Belfast Telegraph

Fionola Meredith: Pro-lifers are entitled to their opinions, but they've no right to impose them on the rest of us

No one relishes the idea of abortion, writes Fionola Meredith, but campaigners understand the painful necessity of it

A protest in support of changing the abortion law
A protest in support of changing the abortion law
Fionola Meredith

By Fionola Meredith

Change is coming. In just a few days, barring the sudden and highly improbable resurrection of the Assembly, abortion will be decriminalised in Northern Ireland.

After October 21, women will no longer be threatened under the law with dire penalties - some of the harshest in the world - if they choose to end a pregnancy, for whatever reason. They will no longer be treated as criminals, purely for exerting sovereignty over something which is entirely and absolutely personal to them: their own bodies.

The day that happens will represent a resounding victory for justice and freedom in this land.

Before that day comes, however, I've been thinking about the people who oppose abortion law reform.

I don't mean the wild-eyed, so-called 'pro-life' activists who brandish pictures of aborted foetuses in the street or harangue women attending family planning clinics, accusing them of murdering their babies.

No, I mean ordinary people who would never dream of actively trying to intervene in the lives of others, but who just can't get their heads - or hearts - around the idea of terminating the existence of a developing embryo in the womb.

For them, it's a matter of religious or moral principle. They simply believe it's wrong.

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I know people like that. I'm friends with some of them. No doubt they would count themselves among the 52% of people in Northern Ireland who, in a recent internet opinion poll, said they were opposed to the "new abortion regime in Northern Ireland", to be "imposed" by Westminster.

The findings of the poll, which was commissioned by the anti-abortion campaign group Both Lives Matter, are out of kilter with other polls on abortion law reform, which have consistently shown support for change.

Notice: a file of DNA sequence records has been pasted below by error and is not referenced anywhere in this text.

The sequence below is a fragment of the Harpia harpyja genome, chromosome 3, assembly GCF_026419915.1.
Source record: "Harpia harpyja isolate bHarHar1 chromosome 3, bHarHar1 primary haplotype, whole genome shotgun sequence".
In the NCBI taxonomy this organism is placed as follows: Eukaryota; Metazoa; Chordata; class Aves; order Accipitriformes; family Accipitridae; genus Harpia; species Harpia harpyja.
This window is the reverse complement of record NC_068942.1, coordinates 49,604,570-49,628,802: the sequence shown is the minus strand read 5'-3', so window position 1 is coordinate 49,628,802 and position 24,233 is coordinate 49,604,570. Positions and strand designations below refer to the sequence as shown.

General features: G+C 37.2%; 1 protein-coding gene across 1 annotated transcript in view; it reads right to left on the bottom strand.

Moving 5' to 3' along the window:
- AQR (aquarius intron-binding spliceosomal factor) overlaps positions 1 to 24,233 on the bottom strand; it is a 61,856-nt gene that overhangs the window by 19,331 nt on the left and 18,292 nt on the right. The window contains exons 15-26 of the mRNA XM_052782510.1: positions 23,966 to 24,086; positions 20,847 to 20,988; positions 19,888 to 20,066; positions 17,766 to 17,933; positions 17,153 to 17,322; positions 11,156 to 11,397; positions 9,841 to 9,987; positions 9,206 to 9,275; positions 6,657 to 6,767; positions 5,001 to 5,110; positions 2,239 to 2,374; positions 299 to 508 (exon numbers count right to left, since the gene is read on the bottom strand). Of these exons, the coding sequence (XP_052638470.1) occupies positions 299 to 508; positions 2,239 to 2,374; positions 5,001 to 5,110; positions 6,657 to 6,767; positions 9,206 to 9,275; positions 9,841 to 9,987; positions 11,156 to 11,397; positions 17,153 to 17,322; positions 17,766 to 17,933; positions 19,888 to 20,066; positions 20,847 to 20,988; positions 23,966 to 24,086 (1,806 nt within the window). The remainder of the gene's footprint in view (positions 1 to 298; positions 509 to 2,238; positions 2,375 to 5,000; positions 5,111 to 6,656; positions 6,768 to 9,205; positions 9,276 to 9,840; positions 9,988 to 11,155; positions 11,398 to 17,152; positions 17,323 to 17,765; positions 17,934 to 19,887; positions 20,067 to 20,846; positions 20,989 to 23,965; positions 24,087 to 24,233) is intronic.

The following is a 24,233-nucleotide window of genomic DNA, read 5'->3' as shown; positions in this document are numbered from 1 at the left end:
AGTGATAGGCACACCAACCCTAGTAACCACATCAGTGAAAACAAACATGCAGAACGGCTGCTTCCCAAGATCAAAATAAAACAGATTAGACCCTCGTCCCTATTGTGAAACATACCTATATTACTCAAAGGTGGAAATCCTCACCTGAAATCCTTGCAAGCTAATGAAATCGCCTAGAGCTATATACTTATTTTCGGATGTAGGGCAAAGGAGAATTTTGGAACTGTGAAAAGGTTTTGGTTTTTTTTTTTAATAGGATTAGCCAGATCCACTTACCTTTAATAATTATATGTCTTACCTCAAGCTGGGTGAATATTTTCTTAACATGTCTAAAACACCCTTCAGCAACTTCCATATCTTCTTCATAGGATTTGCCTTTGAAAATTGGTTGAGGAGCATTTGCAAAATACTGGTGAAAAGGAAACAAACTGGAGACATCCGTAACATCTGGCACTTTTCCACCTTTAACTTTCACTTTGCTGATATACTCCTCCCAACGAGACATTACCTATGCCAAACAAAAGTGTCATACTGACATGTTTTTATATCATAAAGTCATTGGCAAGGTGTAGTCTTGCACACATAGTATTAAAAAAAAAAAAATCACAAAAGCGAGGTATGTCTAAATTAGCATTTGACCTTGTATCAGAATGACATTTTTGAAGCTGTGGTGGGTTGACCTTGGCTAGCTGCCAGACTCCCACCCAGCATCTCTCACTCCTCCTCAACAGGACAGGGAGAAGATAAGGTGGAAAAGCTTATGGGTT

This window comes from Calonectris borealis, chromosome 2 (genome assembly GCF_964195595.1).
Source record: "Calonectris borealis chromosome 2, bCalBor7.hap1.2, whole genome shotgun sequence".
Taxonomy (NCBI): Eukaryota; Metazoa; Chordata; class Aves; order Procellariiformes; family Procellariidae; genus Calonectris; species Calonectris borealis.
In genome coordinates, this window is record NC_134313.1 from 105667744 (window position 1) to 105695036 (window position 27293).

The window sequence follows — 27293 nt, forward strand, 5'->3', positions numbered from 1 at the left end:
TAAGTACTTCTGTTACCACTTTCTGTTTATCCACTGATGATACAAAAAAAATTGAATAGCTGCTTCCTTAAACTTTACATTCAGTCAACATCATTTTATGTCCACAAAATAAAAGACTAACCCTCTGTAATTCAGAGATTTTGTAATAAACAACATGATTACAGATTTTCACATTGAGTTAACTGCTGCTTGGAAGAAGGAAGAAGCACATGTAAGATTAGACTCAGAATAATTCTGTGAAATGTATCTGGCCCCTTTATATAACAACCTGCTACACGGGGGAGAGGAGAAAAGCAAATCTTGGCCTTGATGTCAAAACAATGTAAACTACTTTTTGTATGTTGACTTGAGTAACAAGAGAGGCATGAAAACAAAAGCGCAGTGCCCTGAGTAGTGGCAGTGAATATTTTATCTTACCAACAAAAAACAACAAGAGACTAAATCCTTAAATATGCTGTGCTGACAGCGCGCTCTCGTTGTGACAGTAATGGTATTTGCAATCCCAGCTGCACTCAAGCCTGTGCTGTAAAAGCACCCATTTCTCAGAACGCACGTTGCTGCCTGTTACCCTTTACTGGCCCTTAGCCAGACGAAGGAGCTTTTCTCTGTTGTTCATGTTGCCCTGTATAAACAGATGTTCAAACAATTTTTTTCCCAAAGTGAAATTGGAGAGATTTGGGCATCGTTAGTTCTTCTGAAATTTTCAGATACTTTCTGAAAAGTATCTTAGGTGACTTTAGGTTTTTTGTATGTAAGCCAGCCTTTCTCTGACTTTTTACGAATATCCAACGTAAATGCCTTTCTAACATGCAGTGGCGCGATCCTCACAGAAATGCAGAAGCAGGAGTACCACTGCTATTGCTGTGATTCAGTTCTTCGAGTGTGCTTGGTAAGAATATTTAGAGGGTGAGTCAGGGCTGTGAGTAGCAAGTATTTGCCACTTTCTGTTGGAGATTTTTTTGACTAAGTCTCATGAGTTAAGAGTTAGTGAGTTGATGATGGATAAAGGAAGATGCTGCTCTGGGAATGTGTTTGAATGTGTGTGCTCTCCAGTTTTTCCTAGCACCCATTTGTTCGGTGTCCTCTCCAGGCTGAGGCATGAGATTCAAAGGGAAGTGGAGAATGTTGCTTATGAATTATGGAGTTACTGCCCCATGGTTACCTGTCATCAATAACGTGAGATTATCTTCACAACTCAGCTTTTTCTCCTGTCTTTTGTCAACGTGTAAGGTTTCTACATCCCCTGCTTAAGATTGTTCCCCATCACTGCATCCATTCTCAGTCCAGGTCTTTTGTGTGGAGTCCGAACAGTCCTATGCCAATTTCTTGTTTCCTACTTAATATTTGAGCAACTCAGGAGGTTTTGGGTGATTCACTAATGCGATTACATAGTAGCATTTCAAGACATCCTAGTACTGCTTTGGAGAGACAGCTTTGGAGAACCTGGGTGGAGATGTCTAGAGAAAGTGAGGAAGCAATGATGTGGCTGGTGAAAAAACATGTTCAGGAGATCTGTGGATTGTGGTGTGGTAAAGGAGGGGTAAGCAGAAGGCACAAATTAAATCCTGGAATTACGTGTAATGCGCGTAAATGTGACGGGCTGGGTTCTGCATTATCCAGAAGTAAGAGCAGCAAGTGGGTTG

And the language of the question, with its reference to 'imposing' a 'regime', sounded far from neutral.

Yet I don't believe the findings should be dismissed. Even for those of us who have long been passionate advocates of reproductive rights, it seems a shame that law reform has come not through the creative progress of devolved politics, but through the absence of a locally accountable administration.

It was the ongoing collapse of the democratic process here that finally forced Westminster to act on behalf of the ignored and suffering women of Northern Ireland.

So to those who oppose the coming legislative change, this is what I say.

Of course you are entitled to your opinion on abortion. I respect that right and would never seek to silence, suppress or ban your views.

But you do not have a right to impose your principles on others. I don't care whether you are a bishop or a church elder, you do not have a monopoly on morality. None of us can claim to be the absolute arbiters of good and evil, right and wrong.

The decision over whether to get an abortion or not belongs with the woman who is carrying the unwanted pregnancy. It should ultimately be up to her conscience, and hers alone, whether she chooses to continue with the pregnancy or end it.

Maybe you secretly think that people like me, who support reproductive choice, are cold and callous, that we don't care about the embryo in the womb.

It's not that we don't care. Nobody relishes or enjoys the idea of abortion: that would be bloodthirsty and weird. It is simply that we recognise the painful necessity of it.

We must put the needs of the actual human being who is living, breathing and making decisions in the world - in other words, the woman - ahead of the needs of the potential human being inside her body.

And I can't help noticing that some of you who oppose abortion - indeed, many of you - are men.

This does not detract from your right to have an opinion on the subject, of course. If you're a man who holds the view that abortion is wrong, I have no issue with that. Where I have the problem, however, is with men who actively campaign or lobby against a woman's right to choose. That's where I really lose patience.

My question to these men is this: how dare you? Why do you presume to dictate the terms of the ultimate life-changing experience - bearing a child - when you will never be in the position of carrying a child yourself? How can you so arrogantly assume moral agency on behalf of another person?

The decriminalisation of abortion in Northern Ireland means that moral decision-making will at last move into the hands of the only person qualified to choose: the woman herself.

Belfast Telegraph


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